Welcome to Retro Television Reviews, a feature where we review some of our favorite and least favorite shows of the past! On Sundays, I will be reviewing the made-for-television movies that used to be a primetime mainstay. Today’s film is 1981’s Return of the Rebels! It can be viewed on YouTube!
Mary Beth Allen (Barbara Eden) used to be the wife of the leader of Rebels, Arizona’s toughest motorcycle gang. She’s now a widow and she operates a Colorado River campground. Her teenager daughter, Amy (Deanna Robbins), has got a crush on a local boy named K.C. Barnes (Patrick Swayze) and that’s a problem because K.C. is kind of a jerk.
Every weekend, K.C. and his gang descend on the campground and proceed to have a good time, redneck-style. They set up a few kegs of beer. They water ski. They play loud music. They get into fights. They drive their vans all over the property. They are so disruptive that Mary Beth is losing customers. For reasons that are not quite clear, the police refuse to help her. For some reason, K.C. seems to be determined to drive Mary Beth out of business. And when I say “for some reason,” what I mean is that there’s absolutely no reason for K.C. to be as obnoxious as he is. It’s not like he owns a rival campground or anything. He’s not going to gain a thing by running Mary Beth out of business. K.C.’s only motivation seems to be that he’s a jerk. Unfortunately, he’s played by a young Patrick Swayze, who was a bit too likable to be believable as someone who would be a jerk just for the Hell of it. Swayze smirks and sneers and laughs whenever Mary Beth yells at him but, up until the last few moments of the film, he still comes across more as being an overgrown teenager who is too dumb to realize how annoying he’s being than a true villain. When K.C. does suddenly reveal himself to be a true villain, it’s a bit jarring. It’s like seeing the neighborhood bully suddenly pick up a gun and rob a bank. Swayze’s character was definitely bad but he didn’t seem that bad,
Regardless of K.C.’s level of villainy, his antics are threatening to put Mary Beth out of business. She goes into the city and pays a visit on Sonny (Don Murray). Sonny used to be a member of the Rebels. Now, he’s a fairly successful auto mechanic. He’s also always been in love with Mary Beth. When he finds out that Mary Beth needs help, he decides that it’s time to get the old Rebels back together so that they can put some young punks in their place.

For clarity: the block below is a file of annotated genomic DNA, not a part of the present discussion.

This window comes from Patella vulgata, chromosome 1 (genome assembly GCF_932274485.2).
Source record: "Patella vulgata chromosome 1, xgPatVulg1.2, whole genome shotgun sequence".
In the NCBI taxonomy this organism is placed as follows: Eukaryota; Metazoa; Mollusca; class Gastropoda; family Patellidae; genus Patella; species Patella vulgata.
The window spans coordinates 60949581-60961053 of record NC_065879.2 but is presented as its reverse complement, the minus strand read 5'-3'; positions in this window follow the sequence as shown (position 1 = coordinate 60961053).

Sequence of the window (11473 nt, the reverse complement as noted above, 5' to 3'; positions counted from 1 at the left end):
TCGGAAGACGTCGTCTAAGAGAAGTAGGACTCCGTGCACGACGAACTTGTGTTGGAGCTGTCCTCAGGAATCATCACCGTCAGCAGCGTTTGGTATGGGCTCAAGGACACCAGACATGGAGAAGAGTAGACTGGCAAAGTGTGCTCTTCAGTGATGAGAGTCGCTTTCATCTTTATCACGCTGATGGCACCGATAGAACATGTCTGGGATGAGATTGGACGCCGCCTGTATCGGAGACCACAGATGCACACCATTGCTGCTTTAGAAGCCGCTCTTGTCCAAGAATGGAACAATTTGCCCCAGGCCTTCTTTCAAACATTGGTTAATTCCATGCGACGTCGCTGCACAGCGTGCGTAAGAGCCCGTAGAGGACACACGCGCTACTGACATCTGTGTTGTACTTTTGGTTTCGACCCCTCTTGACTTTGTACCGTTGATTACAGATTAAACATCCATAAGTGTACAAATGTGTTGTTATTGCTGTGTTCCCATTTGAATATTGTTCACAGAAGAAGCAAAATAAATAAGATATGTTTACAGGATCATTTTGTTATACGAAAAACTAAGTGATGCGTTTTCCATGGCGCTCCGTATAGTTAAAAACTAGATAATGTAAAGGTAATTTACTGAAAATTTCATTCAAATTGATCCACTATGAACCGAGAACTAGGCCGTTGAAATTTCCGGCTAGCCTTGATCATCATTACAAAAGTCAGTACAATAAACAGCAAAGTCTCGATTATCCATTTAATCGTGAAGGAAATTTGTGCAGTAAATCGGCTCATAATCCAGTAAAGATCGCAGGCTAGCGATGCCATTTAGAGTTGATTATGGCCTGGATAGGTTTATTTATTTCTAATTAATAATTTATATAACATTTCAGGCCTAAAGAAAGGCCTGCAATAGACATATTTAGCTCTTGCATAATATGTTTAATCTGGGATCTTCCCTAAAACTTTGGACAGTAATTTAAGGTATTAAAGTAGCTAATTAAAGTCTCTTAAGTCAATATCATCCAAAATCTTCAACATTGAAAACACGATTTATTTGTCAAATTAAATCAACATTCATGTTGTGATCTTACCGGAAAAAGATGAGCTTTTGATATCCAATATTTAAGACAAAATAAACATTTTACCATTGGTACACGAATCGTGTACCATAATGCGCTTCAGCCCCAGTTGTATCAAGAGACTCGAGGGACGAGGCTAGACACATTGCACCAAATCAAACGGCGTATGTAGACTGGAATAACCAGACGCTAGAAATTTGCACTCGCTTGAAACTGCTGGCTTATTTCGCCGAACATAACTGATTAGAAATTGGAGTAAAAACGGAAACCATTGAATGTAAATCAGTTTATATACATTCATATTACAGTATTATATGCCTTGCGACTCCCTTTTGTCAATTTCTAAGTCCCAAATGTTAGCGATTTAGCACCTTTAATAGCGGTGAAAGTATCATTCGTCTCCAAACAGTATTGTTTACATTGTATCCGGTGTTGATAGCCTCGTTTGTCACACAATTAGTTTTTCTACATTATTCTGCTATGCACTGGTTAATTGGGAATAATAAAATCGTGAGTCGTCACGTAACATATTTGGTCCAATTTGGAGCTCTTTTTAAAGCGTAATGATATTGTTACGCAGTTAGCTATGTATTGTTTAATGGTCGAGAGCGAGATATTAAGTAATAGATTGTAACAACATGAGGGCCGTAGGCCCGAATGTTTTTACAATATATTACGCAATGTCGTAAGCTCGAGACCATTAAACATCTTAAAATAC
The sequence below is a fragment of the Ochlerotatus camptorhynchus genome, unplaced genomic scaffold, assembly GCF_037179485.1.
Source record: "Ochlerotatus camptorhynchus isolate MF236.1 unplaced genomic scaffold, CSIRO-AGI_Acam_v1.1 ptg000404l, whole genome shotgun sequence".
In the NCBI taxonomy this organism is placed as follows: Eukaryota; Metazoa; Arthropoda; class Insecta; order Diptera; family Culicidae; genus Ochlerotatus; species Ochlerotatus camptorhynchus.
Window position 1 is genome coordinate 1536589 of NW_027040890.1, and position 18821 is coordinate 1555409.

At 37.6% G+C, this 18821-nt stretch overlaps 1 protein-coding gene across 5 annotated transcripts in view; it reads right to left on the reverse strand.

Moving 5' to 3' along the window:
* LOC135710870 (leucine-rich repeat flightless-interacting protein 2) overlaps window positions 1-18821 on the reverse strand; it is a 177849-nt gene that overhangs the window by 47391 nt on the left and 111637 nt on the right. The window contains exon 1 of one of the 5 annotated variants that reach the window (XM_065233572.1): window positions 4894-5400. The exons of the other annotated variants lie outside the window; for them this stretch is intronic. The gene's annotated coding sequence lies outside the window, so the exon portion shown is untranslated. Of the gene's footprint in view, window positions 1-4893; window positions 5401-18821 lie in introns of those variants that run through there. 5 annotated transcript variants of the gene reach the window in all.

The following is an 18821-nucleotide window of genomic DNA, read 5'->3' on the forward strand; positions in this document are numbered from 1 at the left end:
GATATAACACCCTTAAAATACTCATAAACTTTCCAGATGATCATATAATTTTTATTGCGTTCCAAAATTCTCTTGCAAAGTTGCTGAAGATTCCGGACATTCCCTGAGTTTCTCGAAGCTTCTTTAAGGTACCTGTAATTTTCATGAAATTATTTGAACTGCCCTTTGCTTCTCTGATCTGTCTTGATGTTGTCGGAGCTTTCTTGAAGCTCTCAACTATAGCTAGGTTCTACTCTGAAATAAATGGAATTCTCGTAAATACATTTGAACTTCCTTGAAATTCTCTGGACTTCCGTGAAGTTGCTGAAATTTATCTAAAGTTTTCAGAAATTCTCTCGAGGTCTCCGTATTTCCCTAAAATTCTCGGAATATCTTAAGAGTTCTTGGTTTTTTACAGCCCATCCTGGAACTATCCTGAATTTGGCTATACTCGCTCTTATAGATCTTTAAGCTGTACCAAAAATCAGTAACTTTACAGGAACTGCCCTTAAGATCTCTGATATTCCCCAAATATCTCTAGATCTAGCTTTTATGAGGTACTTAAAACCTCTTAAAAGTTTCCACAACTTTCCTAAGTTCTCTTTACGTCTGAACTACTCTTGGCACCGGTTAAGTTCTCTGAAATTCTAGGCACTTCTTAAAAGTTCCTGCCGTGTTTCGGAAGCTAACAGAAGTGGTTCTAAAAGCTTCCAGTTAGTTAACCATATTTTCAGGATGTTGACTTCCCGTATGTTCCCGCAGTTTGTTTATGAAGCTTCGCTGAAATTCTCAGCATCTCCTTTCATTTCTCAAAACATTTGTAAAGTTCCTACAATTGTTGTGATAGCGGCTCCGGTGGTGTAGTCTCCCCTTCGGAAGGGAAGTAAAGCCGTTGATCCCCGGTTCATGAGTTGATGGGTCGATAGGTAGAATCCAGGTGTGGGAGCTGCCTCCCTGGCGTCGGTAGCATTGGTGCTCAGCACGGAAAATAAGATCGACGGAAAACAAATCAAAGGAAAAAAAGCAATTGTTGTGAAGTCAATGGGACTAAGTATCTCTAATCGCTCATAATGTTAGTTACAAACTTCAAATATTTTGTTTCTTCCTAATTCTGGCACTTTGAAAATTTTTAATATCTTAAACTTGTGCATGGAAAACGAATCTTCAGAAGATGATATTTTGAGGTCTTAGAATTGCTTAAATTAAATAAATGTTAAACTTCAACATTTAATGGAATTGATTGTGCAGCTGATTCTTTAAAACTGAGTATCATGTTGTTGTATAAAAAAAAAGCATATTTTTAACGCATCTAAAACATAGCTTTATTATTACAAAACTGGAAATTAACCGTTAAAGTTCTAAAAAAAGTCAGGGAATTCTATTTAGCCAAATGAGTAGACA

The problem, of course, is that some of the old Rebels are really, really old. Al Williams (Robert Mandan) was once the most fearsome dude on a motorcycle but now he sells used cars and collapses after he’s challenged to run down to the end of the street. Mickey Fine (Jamie Farr) is now more concerned with taking care of his family than riding motorcycles. Jay Arnold Wayne (Christopher Connelly) is a wealthy businessman who …. well, he doesn’t get much of a personality beyond that. “Wild” Bill Karp (Michael Baseleon) is still wild but he’s also middle-aged and out-of-shape.
Can Sonny get the gang back together before K.C. takes over the campground? And even if he can, will he able to gather enough former Rebels to take on K.C.’s surprisingly large gang? Seriously, when K.C. and his gang show up at the campground, K.C. appears to be leading a convoy. It’s almost as if the entire population of Arizona is following K.C. around for the weekend.
As you may have already guessed, Return of the Rebels struggles to find a consistent tone. On the one hand, the battle between the old bikers and the young rednecks is a dangerous one and the film tries to generate some suspense over whether everyone will survive. On the other hand, the film’s cast is full of sitcom veterans who often deliver their lines as if they’re waiting for a laugh track to punctuate their point. On the one hand, Patrick Swayze’s gang is supposed to be dangerous. On the other hand, they’re Patrick Swayze’s gang. For a bunch of delinquents, it seems like all they really want to do is spend the weekend water skiing and drinking beer. Obviously, beer and motorboats don’t always go well together but Swayze and his friends still never come across as being quite as dangerous as they’re supposed to be.
Return of the Rebels is a film about getting old. The members of the Rebels have all found success but all of them are nostalgic for their days of being “outlaw” bikers and they get one final chance to show everyone what they can do. It’s not a bad theme but again, the film can never quite make up its mind how seriously it wants us to take either the Rebels or Swayze’s gang. It’s a bit of a mess. That said, the scenery was gorgeous and I’m enough of a country girl that I definitely got a little thrill out of watching scenes of various pickup trucks and vans driving through the river. I have a weakness for rebels and reformed bikers. It’s an amiable film, even if it doesn’t make much sense in the end.